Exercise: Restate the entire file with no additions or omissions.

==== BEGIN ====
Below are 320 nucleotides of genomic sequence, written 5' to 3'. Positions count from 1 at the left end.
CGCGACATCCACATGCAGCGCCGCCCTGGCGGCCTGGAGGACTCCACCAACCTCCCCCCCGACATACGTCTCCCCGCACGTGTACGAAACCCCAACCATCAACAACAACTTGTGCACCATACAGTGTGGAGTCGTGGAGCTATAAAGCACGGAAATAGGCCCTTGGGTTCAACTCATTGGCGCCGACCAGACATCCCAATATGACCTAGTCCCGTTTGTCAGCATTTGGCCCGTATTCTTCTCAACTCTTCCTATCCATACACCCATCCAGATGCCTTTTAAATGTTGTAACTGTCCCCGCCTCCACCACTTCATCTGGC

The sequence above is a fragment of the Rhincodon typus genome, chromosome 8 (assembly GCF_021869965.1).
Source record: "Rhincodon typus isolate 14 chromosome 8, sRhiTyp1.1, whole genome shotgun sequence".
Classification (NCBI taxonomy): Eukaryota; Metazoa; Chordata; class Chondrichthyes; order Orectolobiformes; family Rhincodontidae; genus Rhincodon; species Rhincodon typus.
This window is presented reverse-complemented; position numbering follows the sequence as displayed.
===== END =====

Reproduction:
Below are 320 nucleotides of genomic sequence, written 5' to 3'. Positions count from 1 at the left end.
CGCGACATCCACATGCAGCGCCGCCCTGGCGGCCTGGAGGACTCCACCAACCTCCCCCCCGACATACGTCTCCCCGCACGTGTACGAAACCCCAACCATCAACAACAACTTGTGCACCATACAGTGTGGAGTCGTGGAGCTATAAAGCACGGAAATAGGCCCTTGGGTTCAACTCATTGGCGCCGACCAGACATCCCAATATGACCTAGTCCCGTTTGTCAGCATTTGGCCCGTATTCTTCTCAACTCTTCCTATCCATACACCCATCCAGATGCCTTTTAAATGTTGTAACTGTCCCCGCCTCCACCACTTCATCTGGC

The sequence above is a fragment of the Rhincodon typus genome, chromosome 8 (assembly GCF_021869965.1).
Source record: "Rhincodon typus isolate 14 chromosome 8, sRhiTyp1.1, whole genome shotgun sequence".
Classification (NCBI taxonomy): Eukaryota; Metazoa; Chordata; class Chondrichthyes; order Orectolobiformes; family Rhincodontidae; genus Rhincodon; species Rhincodon typus.
This window is presented reverse-complemented; position numbering follows the sequence as displayed.